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Shooting the moon


Canon MKIII, 300 mm 2.8 lens with 1.4 teleconverter (420mm equivalent). ISO 400, 3 second exposure f/6.3.

I new the lunar eclipse was happening Wednesday night, but really hadn’t given it much thought since weather reports were calling for clouds. Plus, I had a game to shoot in Richmond which would take most of my evening.

On the way to the EKU/Morehead game, though, I watched one of the more beautiful full moon rises I’ve seen recently. The skies were mostly clear as I drove down I-75 to Richmond. But the eclipse wasn’t due to start until I would be in the middle of the game. Since these things last a while, I figured I’d have a shot at it after the game.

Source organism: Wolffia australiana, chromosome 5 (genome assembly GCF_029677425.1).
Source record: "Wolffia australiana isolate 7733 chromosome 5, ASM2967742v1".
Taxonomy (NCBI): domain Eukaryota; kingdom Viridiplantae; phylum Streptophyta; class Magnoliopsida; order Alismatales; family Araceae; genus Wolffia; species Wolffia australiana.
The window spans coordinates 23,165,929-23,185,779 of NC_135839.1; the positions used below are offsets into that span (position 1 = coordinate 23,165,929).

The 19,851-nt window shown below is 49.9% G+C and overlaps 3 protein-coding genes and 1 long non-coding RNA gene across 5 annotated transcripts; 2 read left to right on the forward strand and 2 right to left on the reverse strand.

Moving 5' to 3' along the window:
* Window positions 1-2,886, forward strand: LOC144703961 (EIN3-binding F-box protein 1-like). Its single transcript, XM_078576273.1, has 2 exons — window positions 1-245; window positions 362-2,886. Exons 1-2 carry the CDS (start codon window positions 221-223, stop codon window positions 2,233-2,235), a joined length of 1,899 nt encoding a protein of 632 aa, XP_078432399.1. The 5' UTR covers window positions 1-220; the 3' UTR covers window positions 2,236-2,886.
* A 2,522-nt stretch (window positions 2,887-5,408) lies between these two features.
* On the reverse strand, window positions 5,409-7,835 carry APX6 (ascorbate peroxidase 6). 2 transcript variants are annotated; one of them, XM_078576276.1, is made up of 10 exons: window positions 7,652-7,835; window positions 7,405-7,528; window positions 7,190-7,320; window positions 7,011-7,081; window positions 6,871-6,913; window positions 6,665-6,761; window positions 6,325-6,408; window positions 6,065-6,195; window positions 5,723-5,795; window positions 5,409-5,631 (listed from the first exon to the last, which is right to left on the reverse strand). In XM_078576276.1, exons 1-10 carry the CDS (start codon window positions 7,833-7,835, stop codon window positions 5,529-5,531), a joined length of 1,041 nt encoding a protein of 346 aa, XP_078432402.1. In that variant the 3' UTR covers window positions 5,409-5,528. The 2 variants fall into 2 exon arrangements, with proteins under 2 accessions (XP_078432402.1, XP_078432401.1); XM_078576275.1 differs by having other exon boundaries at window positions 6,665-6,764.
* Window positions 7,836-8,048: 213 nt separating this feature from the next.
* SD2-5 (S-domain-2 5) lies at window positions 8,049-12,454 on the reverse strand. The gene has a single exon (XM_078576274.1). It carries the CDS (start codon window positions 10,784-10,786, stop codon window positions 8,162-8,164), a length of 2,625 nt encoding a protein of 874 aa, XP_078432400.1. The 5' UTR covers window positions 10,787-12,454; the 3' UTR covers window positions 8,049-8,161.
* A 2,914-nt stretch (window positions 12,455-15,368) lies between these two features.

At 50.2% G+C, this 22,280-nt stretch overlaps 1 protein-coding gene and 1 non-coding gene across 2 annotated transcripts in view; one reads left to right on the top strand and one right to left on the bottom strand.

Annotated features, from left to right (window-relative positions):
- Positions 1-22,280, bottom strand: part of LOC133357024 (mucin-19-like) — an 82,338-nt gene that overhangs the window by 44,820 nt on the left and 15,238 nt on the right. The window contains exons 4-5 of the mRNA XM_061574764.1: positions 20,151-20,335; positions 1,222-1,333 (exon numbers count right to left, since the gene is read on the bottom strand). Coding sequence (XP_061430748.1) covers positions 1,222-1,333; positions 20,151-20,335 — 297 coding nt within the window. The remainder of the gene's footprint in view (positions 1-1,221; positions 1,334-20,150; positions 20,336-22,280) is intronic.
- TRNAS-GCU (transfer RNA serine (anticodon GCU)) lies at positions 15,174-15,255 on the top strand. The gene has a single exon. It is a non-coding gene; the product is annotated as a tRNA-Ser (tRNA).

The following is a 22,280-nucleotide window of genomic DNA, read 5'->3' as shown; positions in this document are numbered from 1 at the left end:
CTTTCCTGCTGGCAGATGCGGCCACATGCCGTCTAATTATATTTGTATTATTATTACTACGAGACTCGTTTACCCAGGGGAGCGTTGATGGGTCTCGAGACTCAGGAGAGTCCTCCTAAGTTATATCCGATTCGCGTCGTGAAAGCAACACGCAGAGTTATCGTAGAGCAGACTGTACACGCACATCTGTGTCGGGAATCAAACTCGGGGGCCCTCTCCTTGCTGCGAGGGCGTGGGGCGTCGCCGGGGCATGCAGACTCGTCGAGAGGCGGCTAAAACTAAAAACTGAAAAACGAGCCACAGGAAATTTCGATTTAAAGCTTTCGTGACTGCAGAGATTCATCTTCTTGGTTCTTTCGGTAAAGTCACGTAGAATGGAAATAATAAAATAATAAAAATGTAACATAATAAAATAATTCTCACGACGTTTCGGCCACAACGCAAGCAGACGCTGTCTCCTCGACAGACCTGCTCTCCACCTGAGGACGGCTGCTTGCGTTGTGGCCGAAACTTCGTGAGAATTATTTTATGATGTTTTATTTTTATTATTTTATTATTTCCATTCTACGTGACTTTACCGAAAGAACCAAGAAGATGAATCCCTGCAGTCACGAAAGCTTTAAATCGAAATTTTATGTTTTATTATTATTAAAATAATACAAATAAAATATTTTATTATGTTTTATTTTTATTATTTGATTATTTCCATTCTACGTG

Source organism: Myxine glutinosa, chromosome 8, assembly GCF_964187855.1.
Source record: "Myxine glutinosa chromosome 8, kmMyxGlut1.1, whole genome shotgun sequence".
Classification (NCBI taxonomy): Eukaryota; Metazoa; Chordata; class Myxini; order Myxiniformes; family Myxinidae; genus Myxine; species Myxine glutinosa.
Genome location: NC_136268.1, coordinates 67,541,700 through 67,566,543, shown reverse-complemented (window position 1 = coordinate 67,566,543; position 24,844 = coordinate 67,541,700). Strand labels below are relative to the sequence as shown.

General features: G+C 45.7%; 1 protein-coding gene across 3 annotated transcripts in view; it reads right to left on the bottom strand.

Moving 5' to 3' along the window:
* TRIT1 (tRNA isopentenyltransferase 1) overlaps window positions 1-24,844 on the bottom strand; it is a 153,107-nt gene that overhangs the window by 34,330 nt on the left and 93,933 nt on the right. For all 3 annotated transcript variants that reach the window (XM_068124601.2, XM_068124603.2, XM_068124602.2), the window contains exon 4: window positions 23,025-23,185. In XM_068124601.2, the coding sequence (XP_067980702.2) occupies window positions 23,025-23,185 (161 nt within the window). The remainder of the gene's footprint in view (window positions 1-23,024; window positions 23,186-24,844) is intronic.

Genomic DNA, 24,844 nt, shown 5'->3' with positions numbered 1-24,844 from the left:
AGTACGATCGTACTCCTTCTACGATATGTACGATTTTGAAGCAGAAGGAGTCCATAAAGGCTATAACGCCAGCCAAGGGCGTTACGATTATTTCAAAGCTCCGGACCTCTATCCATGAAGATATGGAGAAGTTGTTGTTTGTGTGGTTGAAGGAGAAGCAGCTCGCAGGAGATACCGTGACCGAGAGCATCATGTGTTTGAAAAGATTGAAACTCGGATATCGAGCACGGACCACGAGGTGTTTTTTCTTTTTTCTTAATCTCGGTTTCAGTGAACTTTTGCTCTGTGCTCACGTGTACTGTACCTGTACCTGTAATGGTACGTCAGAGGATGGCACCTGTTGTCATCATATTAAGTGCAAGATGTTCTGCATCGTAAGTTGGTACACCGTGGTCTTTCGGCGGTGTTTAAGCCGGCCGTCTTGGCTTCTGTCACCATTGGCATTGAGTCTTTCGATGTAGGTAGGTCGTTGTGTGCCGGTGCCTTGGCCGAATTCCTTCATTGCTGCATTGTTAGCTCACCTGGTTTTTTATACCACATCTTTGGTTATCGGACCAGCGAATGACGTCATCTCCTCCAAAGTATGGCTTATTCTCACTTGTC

Apparently the editors at the Herald-Leader figured I’d have a shot at it too. They called me during the game and told me to try to get something of the moon after the game. As I left the game, the moon was just about to enter into total eclipse – when the full moon passes into Earth’s shadow and is blocked form the sun’s rays that normally illuminate it.

A picture of the moon on it’s own can be quite nice, but generally we look for something else to give the photo another element. A good example of this is a nice moon-setting photo by Charles Bertram in Bourbon County in 2005.

Driving back from Richmond I saw the steeple from the White Hall Holiness Church from the interstate and was able to get to the church parking lot and check it out. Just at the time I was set up to shoot, and just as the moon had become enshrouded in Earth’s shadow, some cloud cover moved in. I had to wait about 45 minutes for the clouds to part again, and by this time it was getting past 10 p.m. and I was really pushing the limits of my deadline.

But it worked out, as you can see above, and by the time I got home, it was cloudy enough that I couldn’t see the moon anymore. And it’s too bad we won’t get another shot at seeing a total lunar eclipse until 2010.